“I didn’t mean to frighten you,” he apologized. His voice carried the lilt of a British accent.  Something about the way he spoke spelled boarding school.

“Not at all,” I said regaining my composure.

“You looked so engrossed I didn’t want to disturb you at all. Intriguing piece,” he said looking at the portrait.

“It’s one of my favorites too. Did you know the daughters never did marry and essentially lived their lives alone? Two may have also suffered from debilitating mental illness.”

Wow…a little unnerving, I thought. I wondered why this stranger was bothering me with such morbid I could easily pick up from Wikipedia.

“Do you have time to take a break? There is something I would like to discuss with you. I’m sorry my name is Armand Shirazi,” he said as if this made everything self-evident

“I knew your grandmother, he said a little awkwardly. I helped her acquire a piece of art. I recognized you from her description and the pictures I saw of you.”

“Oh, are you a buyer? Do you own a gallery?”

“No, nothing like that, but she knew my great aunt well. An acquaintance of mine had a painting she was interested in and well I was simply the go between.”

Then with a smile that was boyish and charming and embarrassed all at the same time he said, “Let’s talk more at lunch.”

Despite the brooding vampire appearance Armand seemed ill at ease in the New American Café that resembled a mausoleum more than a restaurant. On sunny days the floor to ceiling windows that helped to take the greyness out of the stone walls, today was not one of those days.

We were seated in the corner. I wondered how I got roped into this…lunch date. The narrow table and Armand’s large frame gave us an involuntary sense of intimacy. I could now smell his cologne – a fresh gardeny even medicinal scent. I could see the fibers on his blazer. His hand rested on the table and I noticed the intricacies of his Rolex that was silver but accented with gold.  His broad frame seemed to block my view making want to nudge my chair a few inches back.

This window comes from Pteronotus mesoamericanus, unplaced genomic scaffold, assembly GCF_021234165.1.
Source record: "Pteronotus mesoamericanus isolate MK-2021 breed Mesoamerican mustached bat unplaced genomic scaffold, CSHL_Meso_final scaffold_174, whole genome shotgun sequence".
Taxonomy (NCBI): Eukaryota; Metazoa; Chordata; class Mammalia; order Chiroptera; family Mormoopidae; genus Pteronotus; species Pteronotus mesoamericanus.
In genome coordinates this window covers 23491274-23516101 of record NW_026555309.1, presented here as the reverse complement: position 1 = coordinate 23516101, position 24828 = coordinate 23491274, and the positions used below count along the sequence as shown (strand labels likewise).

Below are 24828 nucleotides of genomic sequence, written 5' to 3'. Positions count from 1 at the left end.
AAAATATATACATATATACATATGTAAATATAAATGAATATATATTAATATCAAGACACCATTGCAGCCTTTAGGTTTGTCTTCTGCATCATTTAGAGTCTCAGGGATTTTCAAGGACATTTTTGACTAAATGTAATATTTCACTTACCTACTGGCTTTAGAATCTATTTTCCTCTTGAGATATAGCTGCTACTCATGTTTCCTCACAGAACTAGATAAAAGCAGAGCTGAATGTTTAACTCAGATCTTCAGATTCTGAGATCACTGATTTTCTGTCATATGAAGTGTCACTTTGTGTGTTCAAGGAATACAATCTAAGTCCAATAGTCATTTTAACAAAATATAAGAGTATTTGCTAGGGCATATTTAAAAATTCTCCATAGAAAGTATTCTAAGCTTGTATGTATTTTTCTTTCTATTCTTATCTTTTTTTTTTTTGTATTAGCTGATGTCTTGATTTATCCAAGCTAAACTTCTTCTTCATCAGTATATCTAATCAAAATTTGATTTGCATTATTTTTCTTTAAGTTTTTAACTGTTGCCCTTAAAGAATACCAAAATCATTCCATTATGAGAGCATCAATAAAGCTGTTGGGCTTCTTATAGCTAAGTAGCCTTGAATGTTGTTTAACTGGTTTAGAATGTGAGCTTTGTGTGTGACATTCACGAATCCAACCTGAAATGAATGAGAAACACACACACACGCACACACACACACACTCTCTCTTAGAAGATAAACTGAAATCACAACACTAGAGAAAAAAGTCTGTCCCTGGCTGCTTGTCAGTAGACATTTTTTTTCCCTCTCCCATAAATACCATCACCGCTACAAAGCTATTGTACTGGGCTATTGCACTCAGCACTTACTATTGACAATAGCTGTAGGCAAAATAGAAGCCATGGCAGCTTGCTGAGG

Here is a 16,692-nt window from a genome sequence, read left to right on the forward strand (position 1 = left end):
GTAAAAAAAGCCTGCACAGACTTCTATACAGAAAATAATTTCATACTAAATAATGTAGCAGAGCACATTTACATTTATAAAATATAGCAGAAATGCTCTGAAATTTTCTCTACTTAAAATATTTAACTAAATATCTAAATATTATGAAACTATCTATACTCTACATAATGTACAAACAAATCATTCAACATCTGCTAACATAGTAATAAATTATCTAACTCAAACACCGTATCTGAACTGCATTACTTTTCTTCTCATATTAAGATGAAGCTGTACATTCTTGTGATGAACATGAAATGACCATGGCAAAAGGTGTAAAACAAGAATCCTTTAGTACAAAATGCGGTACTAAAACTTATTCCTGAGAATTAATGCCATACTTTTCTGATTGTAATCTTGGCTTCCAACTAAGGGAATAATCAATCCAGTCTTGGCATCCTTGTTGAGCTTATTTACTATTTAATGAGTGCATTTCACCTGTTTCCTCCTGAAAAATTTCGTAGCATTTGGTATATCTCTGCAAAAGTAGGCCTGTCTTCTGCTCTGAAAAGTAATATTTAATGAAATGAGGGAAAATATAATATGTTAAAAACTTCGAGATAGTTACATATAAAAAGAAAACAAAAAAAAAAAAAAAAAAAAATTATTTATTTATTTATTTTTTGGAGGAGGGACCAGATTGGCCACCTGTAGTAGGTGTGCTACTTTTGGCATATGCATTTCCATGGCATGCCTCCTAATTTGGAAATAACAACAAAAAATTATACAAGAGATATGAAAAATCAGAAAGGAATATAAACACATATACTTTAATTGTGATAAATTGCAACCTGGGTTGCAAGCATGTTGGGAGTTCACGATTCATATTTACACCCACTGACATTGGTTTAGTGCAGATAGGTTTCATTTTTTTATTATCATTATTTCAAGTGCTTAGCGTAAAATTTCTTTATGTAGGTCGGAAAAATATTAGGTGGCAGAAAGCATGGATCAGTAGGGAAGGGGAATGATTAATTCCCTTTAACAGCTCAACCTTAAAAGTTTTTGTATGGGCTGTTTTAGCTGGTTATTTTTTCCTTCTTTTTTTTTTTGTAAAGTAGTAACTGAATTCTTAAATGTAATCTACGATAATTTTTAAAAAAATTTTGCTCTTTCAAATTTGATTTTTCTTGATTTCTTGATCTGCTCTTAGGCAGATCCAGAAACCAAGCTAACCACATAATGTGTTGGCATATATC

Image courtesy of digitalart at FreeDigitalPhotos.net

Finally, the awkwardness was suspended as we explored the lunch menu.  If Armand was anything he was someone who appreciated his cuisine. He mulled over the particularities of the lunch menu finally settling on the grilled chicken sandwich, with red onion marmalade, baby arugula, fontana cheese on a brioche bun. As I munched on cornmeal crusted fried oysters and field greens.

As he began re-telling the story of how he knew my grandmother and I recognized the name of this his aunt – now there was a gypsy if I ever knew one. She was also a dear friend of Grams and myself.

“Auntie, Rukhsana had said that if I run into you I must introduce myself and tell you that you must ring her up for tea. I laughed but it is funny how she has an uncanny knack for predicting these things. I can’t tell you how glad I am that I was wrong,” he said motioning for the bill and then taking out his card and sliding it towards me.

I tried not to look down at his long slender fingers or the slowness and ease at which he moved so that his card rest just beside my wine glass. I was still sitting there as he turned to leave.

Next Post: Dec 15